OK, here’s the scenario: A storm plows through your hometown, knocking out the electricity. Your lights go out, and with it your Wi-Fi. Your laptop, still charged, is without Internet.
The local cell networks are both degraded by the weather and instantly overloaded as thousands of people around you call their friends and family to ask, “Hey, did your power just go out? You OK?”
Your phone is getting service, but just barely. Calls are patchy. 3G and 4G Internet aren’t working at all, so neither are your apps. All you can depend on is the most resilient, and limited, feature of your cell service: text messages.
The Washington Post has a great post up about how to use Twitter, which was originally a text-based service, without Internet access. But there’s a lot more you can do with SMS—from Twitter and Facebook to email and search. Here’s how to access the Internet without the Internet:
You can still use Google even if all you have is SMS access. Just add 466453 (GOOGLE) to your phonebook, then text to it as if you’re searching.
Here’s something you may not have known about your phone number: It has an e-mail address. Almost every carrier operates what’s called an e-mail gateway, meaning that you can send and receive e-mails via text.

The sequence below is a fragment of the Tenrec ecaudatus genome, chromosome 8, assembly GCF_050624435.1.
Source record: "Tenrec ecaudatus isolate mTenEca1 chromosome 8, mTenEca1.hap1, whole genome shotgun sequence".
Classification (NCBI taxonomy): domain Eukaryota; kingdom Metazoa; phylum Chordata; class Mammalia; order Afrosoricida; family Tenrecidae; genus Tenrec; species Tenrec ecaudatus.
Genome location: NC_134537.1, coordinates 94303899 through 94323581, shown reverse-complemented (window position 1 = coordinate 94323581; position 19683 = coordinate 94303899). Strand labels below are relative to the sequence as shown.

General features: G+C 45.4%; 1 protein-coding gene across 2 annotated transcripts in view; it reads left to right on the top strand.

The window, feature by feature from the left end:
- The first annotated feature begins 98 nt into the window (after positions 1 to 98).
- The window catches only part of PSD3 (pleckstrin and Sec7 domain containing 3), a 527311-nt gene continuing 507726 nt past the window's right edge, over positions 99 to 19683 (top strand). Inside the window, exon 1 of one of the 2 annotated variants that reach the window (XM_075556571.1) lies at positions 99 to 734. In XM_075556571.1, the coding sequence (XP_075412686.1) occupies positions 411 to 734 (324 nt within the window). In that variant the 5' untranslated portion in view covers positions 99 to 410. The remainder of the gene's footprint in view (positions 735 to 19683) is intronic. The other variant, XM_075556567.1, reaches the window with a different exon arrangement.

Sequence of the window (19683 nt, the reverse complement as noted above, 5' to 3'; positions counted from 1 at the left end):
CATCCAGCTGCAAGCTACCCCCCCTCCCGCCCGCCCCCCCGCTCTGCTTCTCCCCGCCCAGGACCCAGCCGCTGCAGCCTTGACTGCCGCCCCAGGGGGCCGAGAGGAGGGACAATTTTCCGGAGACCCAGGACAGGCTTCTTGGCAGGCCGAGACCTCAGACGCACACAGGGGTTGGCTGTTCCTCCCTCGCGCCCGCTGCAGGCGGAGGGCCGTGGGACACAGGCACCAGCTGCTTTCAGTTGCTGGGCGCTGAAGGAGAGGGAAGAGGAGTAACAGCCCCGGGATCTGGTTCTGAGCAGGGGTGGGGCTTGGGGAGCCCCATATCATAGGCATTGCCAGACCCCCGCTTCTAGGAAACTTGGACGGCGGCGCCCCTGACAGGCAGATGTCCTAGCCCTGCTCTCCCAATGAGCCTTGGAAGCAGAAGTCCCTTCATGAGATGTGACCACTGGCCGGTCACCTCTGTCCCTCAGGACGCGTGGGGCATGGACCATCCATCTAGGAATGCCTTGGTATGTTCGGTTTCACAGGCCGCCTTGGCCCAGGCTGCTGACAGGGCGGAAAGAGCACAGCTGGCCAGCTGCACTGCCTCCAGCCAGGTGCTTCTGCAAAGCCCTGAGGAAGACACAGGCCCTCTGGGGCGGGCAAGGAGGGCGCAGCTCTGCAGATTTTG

Here’s how to figure out your phone’s e-mail address:
If you’re on Verizon, it’s email@example.com (as in firstname.lastname@example.org), or if that doesn’t work, email@example.com
If you’re on AT&T, it’s firstname.lastname@example.org, or if that doesn’t work email@example.com
If you’re on Sprint, it’s firstname.lastname@example.org
If you’re on T-Mobile, it’s email@example.com
(For other carriers, or to troubleshoot yours, check here.)
Now, to receive your e-mail via SMS, you’ll need to forward it to your gateway address: Most e-mail services offer this for free in the settings page. Here’s how to do it in Gmail, for example. You’ll have to turn this on before you lose Internet access. So, like, now.
If this doesn’t work, and in my experience it may not, depending on your carrier and e-mail provider, you can try an automated forwarding service such as TXTJet.
To send e-mails via text, you can usually just enter an e-mail address instead of a phone number. These same e-mail gateways work in reverse, meaning you can either respond directly to messages forwarded through the gateway or send a new message by entering “firstname.lastname@example.org” in the recipient box in your texting app. This works on many older phones, too, though typing out email addresses on a T9 keypad will be a chore.